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abstract = "Passaging of microbes in vitro can lead to the selection of microevolved derivatives with differing properties to their original parent strains. One well characterised instance is the phenotypic differences observed between the series of strains derived from the type strain of the human pathogenic fungus Cryptococcus neoformans. A second case was reported in the close relative Cryptococcus deneoformans, in which a well-studied isolate ATCC 24067 (52D) altered its phenotypic characteristics after in vitro passaging in different laboratories. One of these derivatives, ATCC 24067A, has decreased virulence and also exhibits a hypermutator phenotype, in which the mutation rate is increased compared to wild type. In this study, the molecular basis behind the changes in the lineage of ATCC 24067 was determined by next-generation sequencing of the parent and passaged strain genomes. This analysis resulted in the identification of a point mutation that causes a D270G amino acid substitution within the exonuclease proofreading domain of the DNA polymerase delta subunit encoded by POL3. Complementation with POL3 confirmed that this mutation is responsible for the hypermutator phenotype of this strain. Regeneration of the mutation in C. neoformans, to eliminate the additional mutations present in the ATCC 24067A genetic background, demonstrated that the hypermutator phenotype of the pol3D270G mutant causes rapid microevolution in vitro but does not result in decreased virulence. These findings indicate that mutator strains can emerge in these pathogenic fungi without conferring a fitness cost, but the subsequent rapid accumulation of mutations can be deleterious.",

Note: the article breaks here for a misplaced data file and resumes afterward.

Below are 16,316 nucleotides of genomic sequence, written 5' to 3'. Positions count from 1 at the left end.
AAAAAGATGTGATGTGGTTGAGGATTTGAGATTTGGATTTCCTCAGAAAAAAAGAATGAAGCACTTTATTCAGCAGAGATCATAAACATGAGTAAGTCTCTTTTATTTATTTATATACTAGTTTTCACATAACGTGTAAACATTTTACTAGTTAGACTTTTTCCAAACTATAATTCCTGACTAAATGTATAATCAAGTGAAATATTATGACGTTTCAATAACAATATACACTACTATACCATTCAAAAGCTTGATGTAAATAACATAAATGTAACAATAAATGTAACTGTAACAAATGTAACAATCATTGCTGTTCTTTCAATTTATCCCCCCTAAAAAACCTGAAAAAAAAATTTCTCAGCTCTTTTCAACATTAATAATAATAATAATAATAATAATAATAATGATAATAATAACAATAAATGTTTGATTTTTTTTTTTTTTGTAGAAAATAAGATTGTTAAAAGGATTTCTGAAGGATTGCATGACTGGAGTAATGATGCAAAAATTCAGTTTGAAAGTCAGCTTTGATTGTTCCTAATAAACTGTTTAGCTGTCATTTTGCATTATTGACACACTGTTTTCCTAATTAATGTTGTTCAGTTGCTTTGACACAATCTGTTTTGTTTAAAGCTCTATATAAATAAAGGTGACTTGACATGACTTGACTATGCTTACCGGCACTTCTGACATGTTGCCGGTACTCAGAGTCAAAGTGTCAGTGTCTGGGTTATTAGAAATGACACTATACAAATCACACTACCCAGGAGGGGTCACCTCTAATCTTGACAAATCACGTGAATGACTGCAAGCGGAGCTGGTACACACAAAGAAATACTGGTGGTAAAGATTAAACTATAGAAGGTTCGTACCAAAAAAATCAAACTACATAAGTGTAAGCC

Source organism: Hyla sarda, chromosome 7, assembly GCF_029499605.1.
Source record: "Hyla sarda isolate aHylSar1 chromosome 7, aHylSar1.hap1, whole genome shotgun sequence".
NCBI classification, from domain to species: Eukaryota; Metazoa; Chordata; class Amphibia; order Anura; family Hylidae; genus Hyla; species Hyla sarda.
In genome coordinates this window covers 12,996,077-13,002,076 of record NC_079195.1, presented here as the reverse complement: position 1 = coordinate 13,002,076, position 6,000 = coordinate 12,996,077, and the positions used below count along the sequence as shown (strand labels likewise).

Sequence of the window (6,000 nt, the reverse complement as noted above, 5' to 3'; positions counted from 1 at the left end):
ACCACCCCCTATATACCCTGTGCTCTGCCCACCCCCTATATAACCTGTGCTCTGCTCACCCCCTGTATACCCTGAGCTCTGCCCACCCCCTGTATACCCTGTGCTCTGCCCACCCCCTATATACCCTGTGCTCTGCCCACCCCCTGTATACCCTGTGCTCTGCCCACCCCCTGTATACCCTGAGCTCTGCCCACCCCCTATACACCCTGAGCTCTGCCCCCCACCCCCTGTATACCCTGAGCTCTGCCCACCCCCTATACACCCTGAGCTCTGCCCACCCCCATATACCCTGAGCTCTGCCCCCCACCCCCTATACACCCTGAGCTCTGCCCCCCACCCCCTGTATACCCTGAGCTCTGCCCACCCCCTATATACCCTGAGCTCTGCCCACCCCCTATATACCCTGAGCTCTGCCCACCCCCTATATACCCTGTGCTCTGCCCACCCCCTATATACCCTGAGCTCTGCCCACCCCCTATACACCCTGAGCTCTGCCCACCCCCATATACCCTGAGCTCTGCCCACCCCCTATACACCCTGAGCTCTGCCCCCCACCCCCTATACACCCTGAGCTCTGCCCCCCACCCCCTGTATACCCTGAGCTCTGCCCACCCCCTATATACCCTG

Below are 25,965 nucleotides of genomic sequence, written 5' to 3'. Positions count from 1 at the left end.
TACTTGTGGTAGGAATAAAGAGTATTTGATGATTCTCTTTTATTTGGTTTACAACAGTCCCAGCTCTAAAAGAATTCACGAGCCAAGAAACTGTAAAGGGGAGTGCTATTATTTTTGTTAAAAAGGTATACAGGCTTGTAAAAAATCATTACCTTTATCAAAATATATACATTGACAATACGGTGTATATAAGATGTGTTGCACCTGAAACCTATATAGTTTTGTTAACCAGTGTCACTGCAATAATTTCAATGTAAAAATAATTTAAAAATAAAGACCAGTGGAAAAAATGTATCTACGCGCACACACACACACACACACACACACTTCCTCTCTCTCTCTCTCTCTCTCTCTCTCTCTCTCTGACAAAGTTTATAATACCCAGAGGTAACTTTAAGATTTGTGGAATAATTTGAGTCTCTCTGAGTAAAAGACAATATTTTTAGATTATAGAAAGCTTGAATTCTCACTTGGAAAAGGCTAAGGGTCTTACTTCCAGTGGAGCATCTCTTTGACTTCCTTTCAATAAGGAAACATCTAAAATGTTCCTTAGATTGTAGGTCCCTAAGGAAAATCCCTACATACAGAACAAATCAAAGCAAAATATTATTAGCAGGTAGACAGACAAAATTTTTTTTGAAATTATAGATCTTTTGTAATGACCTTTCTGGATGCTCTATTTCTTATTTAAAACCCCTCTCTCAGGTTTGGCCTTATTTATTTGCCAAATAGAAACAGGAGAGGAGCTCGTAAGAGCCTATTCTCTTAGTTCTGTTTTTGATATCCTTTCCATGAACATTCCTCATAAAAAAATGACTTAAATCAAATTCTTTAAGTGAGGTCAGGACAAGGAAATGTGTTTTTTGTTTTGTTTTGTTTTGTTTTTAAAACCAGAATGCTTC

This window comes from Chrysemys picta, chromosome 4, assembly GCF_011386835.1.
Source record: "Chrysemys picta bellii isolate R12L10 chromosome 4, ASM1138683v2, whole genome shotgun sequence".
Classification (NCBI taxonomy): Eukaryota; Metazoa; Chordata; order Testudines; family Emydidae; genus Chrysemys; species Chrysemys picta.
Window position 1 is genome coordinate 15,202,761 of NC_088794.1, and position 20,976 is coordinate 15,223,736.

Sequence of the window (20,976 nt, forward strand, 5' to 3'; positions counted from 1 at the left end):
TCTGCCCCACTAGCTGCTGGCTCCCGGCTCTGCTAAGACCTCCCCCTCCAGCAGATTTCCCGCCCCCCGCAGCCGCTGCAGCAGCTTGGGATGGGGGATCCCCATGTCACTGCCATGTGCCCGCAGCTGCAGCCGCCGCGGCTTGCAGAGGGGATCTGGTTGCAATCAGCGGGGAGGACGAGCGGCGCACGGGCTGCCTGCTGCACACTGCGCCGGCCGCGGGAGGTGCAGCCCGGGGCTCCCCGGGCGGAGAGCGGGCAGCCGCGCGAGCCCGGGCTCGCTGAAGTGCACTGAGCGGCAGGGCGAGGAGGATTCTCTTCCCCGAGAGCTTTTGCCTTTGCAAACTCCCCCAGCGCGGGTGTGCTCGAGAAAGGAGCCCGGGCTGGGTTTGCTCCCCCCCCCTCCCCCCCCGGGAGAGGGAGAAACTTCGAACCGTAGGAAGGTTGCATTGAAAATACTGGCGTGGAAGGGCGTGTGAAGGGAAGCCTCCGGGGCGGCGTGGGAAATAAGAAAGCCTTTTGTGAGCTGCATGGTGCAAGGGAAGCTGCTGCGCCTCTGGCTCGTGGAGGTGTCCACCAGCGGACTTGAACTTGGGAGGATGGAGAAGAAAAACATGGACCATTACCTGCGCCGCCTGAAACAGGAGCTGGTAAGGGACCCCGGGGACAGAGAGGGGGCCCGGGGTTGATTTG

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A spontaneous mutation in DNA polymerase POL3 during in vitro passaging causes a hypermutator phenotype in Cryptococcus species. / Boyce, Kylie J.; Cao, Chengjun; Xue, Chaoyang; Idnurm, Alexander.

In: DNA Repair, Vol. 86, 102751, 02.2020.

Research output: Contribution to journalArticle

TY - JOUR

T1 - A spontaneous mutation in DNA polymerase POL3 during in vitro passaging causes a hypermutator phenotype in Cryptococcus species

AU - Boyce, Kylie J.

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AU - Xue, Chaoyang

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AB - Passaging of microbes in vitro can lead to the selection of microevolved derivatives with differing properties to their original parent strains. One well characterised instance is the phenotypic differences observed between the series of strains derived from the type strain of the human pathogenic fungus Cryptococcus neoformans. A second case was reported in the close relative Cryptococcus deneoformans, in which a well-studied isolate ATCC 24067 (52D) altered its phenotypic characteristics after in vitro passaging in different laboratories. One of these derivatives, ATCC 24067A, has decreased virulence and also exhibits a hypermutator phenotype, in which the mutation rate is increased compared to wild type. In this study, the molecular basis behind the changes in the lineage of ATCC 24067 was determined by next-generation sequencing of the parent and passaged strain genomes. This analysis resulted in the identification of a point mutation that causes a D270G amino acid substitution within the exonuclease proofreading domain of the DNA polymerase delta subunit encoded by POL3. Complementation with POL3 confirmed that this mutation is responsible for the hypermutator phenotype of this strain. Regeneration of the mutation in C. neoformans, to eliminate the additional mutations present in the ATCC 24067A genetic background, demonstrated that the hypermutator phenotype of the pol3D270G mutant causes rapid microevolution in vitro but does not result in decreased virulence. These findings indicate that mutator strains can emerge in these pathogenic fungi without conferring a fitness cost, but the subsequent rapid accumulation of mutations can be deleterious.